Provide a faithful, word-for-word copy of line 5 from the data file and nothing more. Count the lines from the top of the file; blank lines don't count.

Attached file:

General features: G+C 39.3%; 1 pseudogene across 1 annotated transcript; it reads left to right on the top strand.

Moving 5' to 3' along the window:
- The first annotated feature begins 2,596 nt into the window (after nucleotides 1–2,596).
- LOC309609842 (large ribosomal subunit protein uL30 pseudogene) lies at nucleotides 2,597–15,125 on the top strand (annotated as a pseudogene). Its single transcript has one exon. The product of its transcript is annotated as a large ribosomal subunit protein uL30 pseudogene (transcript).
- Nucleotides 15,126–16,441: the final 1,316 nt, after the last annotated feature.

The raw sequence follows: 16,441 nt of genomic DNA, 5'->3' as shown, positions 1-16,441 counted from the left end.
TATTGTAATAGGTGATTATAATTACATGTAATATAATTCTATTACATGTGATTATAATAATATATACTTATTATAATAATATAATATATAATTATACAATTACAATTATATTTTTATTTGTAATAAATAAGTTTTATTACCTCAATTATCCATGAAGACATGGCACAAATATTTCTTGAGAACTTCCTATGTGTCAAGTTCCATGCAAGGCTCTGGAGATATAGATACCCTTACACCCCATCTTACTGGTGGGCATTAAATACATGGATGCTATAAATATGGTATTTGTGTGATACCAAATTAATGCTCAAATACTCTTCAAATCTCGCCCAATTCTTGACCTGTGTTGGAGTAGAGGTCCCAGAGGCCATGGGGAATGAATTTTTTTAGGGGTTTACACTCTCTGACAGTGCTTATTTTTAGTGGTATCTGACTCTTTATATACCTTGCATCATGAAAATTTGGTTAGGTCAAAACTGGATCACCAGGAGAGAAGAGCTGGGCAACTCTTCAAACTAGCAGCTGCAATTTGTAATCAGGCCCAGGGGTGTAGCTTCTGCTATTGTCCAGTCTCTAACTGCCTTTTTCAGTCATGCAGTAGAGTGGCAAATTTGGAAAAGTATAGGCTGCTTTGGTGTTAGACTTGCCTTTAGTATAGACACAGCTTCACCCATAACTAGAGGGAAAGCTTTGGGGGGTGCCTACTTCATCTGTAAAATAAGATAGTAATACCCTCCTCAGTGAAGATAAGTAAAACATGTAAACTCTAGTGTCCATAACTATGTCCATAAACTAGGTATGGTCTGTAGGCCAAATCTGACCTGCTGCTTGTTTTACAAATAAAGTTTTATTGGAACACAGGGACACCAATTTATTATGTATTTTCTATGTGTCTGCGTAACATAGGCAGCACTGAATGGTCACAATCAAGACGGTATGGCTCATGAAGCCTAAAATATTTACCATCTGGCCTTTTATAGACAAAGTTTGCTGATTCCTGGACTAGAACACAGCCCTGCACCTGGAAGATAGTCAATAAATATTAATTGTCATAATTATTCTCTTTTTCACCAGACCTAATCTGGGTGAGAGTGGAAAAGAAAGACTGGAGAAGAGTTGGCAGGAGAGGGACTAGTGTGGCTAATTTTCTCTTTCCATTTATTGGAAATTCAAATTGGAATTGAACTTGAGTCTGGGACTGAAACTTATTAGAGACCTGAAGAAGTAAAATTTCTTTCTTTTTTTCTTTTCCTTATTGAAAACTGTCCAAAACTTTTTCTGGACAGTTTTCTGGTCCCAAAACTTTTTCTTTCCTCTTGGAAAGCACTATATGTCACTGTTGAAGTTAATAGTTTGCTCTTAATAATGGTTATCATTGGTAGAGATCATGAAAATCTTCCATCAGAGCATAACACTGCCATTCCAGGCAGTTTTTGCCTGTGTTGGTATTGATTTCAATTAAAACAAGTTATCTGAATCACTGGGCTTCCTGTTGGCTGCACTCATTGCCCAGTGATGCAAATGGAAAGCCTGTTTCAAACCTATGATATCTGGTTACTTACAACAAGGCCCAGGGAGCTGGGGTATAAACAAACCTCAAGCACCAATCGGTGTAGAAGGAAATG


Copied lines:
- Nucleotides 15,126–16,441: the final 1,316 nt, after the last annotated feature.